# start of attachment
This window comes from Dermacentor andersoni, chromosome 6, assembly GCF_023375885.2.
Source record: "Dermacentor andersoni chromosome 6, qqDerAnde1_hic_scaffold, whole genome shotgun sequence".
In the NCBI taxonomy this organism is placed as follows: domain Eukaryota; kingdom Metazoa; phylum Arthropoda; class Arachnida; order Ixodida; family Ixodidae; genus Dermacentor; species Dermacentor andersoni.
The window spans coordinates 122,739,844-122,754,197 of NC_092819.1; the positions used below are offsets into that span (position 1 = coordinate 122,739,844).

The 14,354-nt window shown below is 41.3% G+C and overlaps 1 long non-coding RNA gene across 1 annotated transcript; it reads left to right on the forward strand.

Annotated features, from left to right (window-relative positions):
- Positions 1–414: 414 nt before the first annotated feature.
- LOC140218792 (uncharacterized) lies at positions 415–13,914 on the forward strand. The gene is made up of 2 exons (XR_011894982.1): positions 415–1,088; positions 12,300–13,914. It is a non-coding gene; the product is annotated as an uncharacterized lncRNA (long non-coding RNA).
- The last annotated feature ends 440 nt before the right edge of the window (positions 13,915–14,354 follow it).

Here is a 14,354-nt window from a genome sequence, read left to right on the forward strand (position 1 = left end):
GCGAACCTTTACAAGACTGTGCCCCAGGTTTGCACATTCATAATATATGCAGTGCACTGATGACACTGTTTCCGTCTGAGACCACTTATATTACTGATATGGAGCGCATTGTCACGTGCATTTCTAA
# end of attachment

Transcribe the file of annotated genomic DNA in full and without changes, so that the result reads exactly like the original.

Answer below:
This window comes from Dermacentor andersoni, chromosome 6, assembly GCF_023375885.2.
Source record: "Dermacentor andersoni chromosome 6, qqDerAnde1_hic_scaffold, whole genome shotgun sequence".
In the NCBI taxonomy this organism is placed as follows: domain Eukaryota; kingdom Metazoa; phylum Arthropoda; class Arachnida; order Ixodida; family Ixodidae; genus Dermacentor; species Dermacentor andersoni.
The window spans coordinates 122,739,844-122,754,197 of NC_092819.1; the positions used below are offsets into that span (position 1 = coordinate 122,739,844).

The 14,354-nt window shown below is 41.3% G+C and overlaps 1 long non-coding RNA gene across 1 annotated transcript; it reads left to right on the forward strand.

Annotated features, from left to right (window-relative positions):
- Positions 1–414: 414 nt before the first annotated feature.
- LOC140218792 (uncharacterized) lies at positions 415–13,914 on the forward strand. The gene is made up of 2 exons (XR_011894982.1): positions 415–1,088; positions 12,300–13,914. It is a non-coding gene; the product is annotated as an uncharacterized lncRNA (long non-coding RNA).
- The last annotated feature ends 440 nt before the right edge of the window (positions 13,915–14,354 follow it).

Here is a 14,354-nt window from a genome sequence, read left to right on the forward strand (position 1 = left end):
GCGAACCTTTACAAGACTGTGCCCCAGGTTTGCACATTCATAATATATGCAGTGCACTGATGACACTGTTTCCGTCTGAGACCACTTATATTACTGATATGGAGCGCATTGTCACGTGCATTTCTAA